I have a favorite saying which I follow (most of the time) and works (most of the time) relax and let the universe take care of it. Take care:)

    Liked by 2 people

  3. Like yourself, I like to have a plan but sometimes that’s just not how it pans out, and going with it is the only way ahead. Whatever is next will show itself eventually, I know that’s all a bit fatalistic, but I’ve discovered this to be fairly true of a mind which is always searching and seeking. For me ‘writers block’ is always the equivalent of ‘trying too hard’. That is thinking too much, needing to map out what I’m going to do or needing to have an idea of what I want to focus on. Occasionally my brain needs a rest, it needs to be allowed to find it’s own way without me beating it with a big stick, and when I do, I usually have my best ideas (in my opinion only). I recently thought I was nearing the end of a first draft of a manuscript. It is based on a freak flash of an idea I had in the genre of travel fiction / adventure – an area I never thought I would write about but felt very compelled to explore having had said flash of inspiration.However, this week, nearing the end, I was fairly chilled and looking forward to getting that last chapter down, when suddenly from nowhere the whole plot changed. Yep, the WHOLE PLOT! It didn’t just change, I also negotiated with myself and agreed to run with that change in the space of about ten seconds, at 4 am, as one does :-s And so it is, plans can be overrated, because giving ourself space and time to see what evolves means that we allow ourselves the privilege of exploration, and any explorer will tell you, more often than not it is the unknown which proves to be the great adventure. x

    Liked by 1 person

    1. That’s really interesting, Jay. I’ve had that happen where a huge swathe of plot changed very late on. And you think, why didn’t I see that avenue was better before? Gotta’ trust in the process! Thanks for reading (and sharing) x

      Liked by 1 person

  4. Just chillax Adele, you haven’t got writer’s block. If your muse is not inspired yet, then so be it. You can’t sit down and expect to crap out any load of hoo-hah if you’re not motivated with a great idea first.

    Try giving yourself some constraints and see if something goes ‘DING’ in your head.
    A romantic fantasy, murder mystery, about a blogger who must write a new novel in three months or her heart explodes? © Jack Volante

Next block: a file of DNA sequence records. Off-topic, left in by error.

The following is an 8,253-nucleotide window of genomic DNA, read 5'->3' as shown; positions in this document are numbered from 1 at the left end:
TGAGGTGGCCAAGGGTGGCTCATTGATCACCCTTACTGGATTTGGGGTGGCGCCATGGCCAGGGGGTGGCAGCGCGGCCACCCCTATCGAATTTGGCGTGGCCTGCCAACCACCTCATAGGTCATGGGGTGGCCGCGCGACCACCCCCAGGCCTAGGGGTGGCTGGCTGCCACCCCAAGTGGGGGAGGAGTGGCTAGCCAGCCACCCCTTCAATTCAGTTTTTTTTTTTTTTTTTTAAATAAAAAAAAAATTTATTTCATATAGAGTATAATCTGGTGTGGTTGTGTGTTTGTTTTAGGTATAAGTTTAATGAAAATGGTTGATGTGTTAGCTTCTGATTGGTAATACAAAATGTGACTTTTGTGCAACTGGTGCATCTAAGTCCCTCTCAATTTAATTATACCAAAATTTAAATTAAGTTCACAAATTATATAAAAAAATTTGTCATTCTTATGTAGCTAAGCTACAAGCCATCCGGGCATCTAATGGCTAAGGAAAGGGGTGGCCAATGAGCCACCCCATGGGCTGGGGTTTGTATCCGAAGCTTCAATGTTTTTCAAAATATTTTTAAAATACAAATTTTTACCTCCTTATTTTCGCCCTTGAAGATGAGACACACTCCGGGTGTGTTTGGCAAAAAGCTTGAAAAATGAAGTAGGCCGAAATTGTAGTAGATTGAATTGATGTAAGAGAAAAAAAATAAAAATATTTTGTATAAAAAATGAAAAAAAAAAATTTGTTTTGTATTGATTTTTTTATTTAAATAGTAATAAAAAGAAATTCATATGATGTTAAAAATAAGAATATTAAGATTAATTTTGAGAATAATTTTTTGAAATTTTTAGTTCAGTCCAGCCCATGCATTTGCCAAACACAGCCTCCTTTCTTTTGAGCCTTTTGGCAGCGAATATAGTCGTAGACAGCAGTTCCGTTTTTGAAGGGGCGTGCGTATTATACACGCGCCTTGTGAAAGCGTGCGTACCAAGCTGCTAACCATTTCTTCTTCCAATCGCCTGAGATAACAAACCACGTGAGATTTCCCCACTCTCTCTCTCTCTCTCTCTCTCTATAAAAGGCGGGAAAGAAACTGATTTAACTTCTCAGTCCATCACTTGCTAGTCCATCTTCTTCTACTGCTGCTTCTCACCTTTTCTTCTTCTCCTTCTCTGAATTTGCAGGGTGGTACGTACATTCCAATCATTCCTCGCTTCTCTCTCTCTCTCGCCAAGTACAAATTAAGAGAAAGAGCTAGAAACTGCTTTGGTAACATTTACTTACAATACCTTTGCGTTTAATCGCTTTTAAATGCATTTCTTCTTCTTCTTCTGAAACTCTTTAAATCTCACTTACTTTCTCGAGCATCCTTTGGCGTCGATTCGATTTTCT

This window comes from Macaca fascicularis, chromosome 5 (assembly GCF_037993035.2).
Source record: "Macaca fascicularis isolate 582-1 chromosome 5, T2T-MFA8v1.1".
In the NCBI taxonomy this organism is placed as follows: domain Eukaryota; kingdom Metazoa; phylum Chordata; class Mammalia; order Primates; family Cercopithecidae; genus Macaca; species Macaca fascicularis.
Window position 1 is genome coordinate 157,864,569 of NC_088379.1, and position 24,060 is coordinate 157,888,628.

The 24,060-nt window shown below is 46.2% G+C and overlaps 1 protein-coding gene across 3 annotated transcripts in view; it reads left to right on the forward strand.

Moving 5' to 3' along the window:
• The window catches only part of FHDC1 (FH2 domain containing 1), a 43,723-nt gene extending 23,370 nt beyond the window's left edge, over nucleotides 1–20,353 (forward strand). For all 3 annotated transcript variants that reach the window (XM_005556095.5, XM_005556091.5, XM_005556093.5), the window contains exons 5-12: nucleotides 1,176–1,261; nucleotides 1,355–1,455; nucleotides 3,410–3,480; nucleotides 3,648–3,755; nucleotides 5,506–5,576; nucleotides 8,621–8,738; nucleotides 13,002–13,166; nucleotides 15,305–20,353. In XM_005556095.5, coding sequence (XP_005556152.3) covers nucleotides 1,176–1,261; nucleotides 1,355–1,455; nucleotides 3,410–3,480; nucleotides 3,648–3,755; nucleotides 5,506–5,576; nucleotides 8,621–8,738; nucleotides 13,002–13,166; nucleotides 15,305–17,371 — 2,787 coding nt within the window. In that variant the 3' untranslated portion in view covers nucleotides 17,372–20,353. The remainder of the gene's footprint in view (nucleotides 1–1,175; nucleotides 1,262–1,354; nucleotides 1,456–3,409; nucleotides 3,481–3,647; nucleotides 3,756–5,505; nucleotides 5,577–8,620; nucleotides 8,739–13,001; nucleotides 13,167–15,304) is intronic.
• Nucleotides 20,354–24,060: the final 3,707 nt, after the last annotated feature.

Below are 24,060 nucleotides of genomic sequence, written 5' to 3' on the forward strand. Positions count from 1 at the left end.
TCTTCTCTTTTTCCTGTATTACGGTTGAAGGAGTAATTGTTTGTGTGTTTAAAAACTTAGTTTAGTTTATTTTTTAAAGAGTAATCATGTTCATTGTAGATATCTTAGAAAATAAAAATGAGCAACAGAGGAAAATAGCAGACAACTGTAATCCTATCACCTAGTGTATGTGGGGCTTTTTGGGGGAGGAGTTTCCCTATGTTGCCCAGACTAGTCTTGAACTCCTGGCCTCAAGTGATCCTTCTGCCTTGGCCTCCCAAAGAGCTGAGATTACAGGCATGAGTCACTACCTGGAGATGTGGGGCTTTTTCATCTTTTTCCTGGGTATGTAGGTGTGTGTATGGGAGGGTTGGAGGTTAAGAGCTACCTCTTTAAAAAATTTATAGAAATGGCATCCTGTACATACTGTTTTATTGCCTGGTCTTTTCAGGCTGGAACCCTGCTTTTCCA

Liked by 1 person

      1. Writer goes away on retreat for two days in under to come up with the next, great novel. Two days of drinking and sunbathing fly-by without a single word written. Only when she returns does she find out the zombie apocalypse has taken place in her absence.

        I’ll take 10% if you write THAT! But I’m guessing it’s probably already been done before.

        Liked by 1 person

  5. Write from the deepest, rawest place inside you. Write what you’re most inspired by and passionate about. What’s most important to you these days?

    Also, maybe fiddle about until you find your footing. Next big project doesn’t HAVE to be “War & Peace,”does it? Stretch out your brain like taffy until you find the right elasticity.

    How about write a series of poems?

    Liked by 1 person

    1. Thanks Aleks, I’m feeling a bit more positive about it now. I’ve been writing all my life in one form or another so surely it should be ingrained in me. Oh, and I don’t do poetry – I leave that to other people! 😁

      Liked by 1 person

      1. I said it before: good writers are usually good storytellers. You’re a great storyteller, Adele. You have been blessed with a natural gift for communicating your thoughts through writing.

        Poetry isn’t every writer’s cup of tea obviously. I enjoy it, although I enjoy writing prose more. It’s a good way to exercise literary skills I think. It can help hone prose writing skills. It’s after all a stylized version of prose. Still, I understand a writer’s choice to stay closer to their wheelhouse.

        Liked by 1 person

  6. Fun read as always! Maybe you could do a nonfiction now.

    (The reader through my comments aren’t going through. Seeing if I’m lucky now.